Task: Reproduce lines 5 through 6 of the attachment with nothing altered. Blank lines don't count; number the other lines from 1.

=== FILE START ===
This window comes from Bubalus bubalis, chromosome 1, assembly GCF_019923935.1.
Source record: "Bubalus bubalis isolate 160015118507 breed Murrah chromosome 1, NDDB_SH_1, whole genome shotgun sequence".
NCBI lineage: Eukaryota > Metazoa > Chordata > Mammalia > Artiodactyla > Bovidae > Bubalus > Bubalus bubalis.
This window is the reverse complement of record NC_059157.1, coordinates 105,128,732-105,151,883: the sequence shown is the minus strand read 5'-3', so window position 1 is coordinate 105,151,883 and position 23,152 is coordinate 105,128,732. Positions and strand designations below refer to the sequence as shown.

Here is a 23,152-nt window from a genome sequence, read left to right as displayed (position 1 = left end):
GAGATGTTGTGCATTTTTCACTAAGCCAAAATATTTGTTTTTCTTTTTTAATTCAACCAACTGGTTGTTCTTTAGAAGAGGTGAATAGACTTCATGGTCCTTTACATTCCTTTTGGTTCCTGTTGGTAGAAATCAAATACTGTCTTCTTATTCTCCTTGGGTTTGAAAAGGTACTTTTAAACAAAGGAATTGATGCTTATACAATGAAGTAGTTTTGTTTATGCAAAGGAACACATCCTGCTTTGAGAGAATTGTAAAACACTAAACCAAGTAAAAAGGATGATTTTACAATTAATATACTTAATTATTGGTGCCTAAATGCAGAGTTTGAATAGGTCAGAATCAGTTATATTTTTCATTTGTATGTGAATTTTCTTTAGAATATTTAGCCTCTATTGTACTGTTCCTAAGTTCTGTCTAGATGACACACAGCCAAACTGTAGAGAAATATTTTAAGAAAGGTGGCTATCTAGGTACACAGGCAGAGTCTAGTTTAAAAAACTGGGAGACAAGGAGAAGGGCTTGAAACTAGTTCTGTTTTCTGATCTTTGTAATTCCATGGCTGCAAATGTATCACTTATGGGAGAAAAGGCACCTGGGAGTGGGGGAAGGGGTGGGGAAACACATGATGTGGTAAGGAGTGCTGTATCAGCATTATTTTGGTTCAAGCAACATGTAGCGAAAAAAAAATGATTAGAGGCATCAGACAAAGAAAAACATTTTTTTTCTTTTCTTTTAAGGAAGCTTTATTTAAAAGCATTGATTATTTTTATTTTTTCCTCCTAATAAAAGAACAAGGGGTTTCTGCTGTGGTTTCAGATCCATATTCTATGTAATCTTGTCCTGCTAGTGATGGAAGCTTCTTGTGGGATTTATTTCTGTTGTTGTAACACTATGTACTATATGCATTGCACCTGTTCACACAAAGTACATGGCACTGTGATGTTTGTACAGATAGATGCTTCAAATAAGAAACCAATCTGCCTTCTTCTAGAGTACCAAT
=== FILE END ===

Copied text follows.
Here is a 23,152-nt window from a genome sequence, read left to right as displayed (position 1 = left end):
GAGATGTTGTGCATTTTTCACTAAGCCAAAATATTTGTTTTTCTTTTTTAATTCAACCAACTGGTTGTTCTTTAGAAGAGGTGAATAGACTTCATGGTCCTTTACATTCCTTTTGGTTCCTGTTGGTAGAAATCAAATACTGTCTTCTTATTCTCCTTGGGTTTGAAAAGGTACTTTTAAACAAAGGAATTGATGCTTATACAATGAAGTAGTTTTGTTTATGCAAAGGAACACATCCTGCTTTGAGAGAATTGTAAAACACTAAACCAAGTAAAAAGGATGATTTTACAATTAATATACTTAATTATTGGTGCCTAAATGCAGAGTTTGAATAGGTCAGAATCAGTTATATTTTTCATTTGTATGTGAATTTTCTTTAGAATATTTAGCCTCTATTGTACTGTTCCTAAGTTCTGTCTAGATGACACACAGCCAAACTGTAGAGAAATATTTTAAGAAAGGTGGCTATCTAGGTACACAGGCAGAGTCTAGTTTAAAAAACTGGGAGACAAGGAGAAGGGCTTGAAACTAGTTCTGTTTTCTGATCTTTGTAATTCCATGGCTGCAAATGTATCACTTATGGGAGAAAAGGCACCTGGGAGTGGGGGAAGGGGTGGGGAAACACATGATGTGGTAAGGAGTGCTGTATCAGCATTATTTTGGTTCAAGCAACATGTAGCGAAAAAAAAATGATTAGAGGCATCAGACAAAGAAAAACATTTTTTTTCTTTTCTTTTAAGGAAGCTTTATTTAAAAGCATTGATTATTTTTATTTTTTCCTCCTAATAAAAGAACAAGGGGTTTCTGCTGTGGTTTCAGATCCATATTCTATGTAATCTTGTCCTGCTAGTGATGGAAGCTTCTTGTGGGATTTATTTCTGTTGTTGTAACACTATGTACTATATGCATTGCACCTGTTCACACAAAGTACATGGCACTGTGATGTTTGTACAGATAGATGCTTCAAATAAGAAACCAATCTGCCTTCTTCTAGAGTACCAAT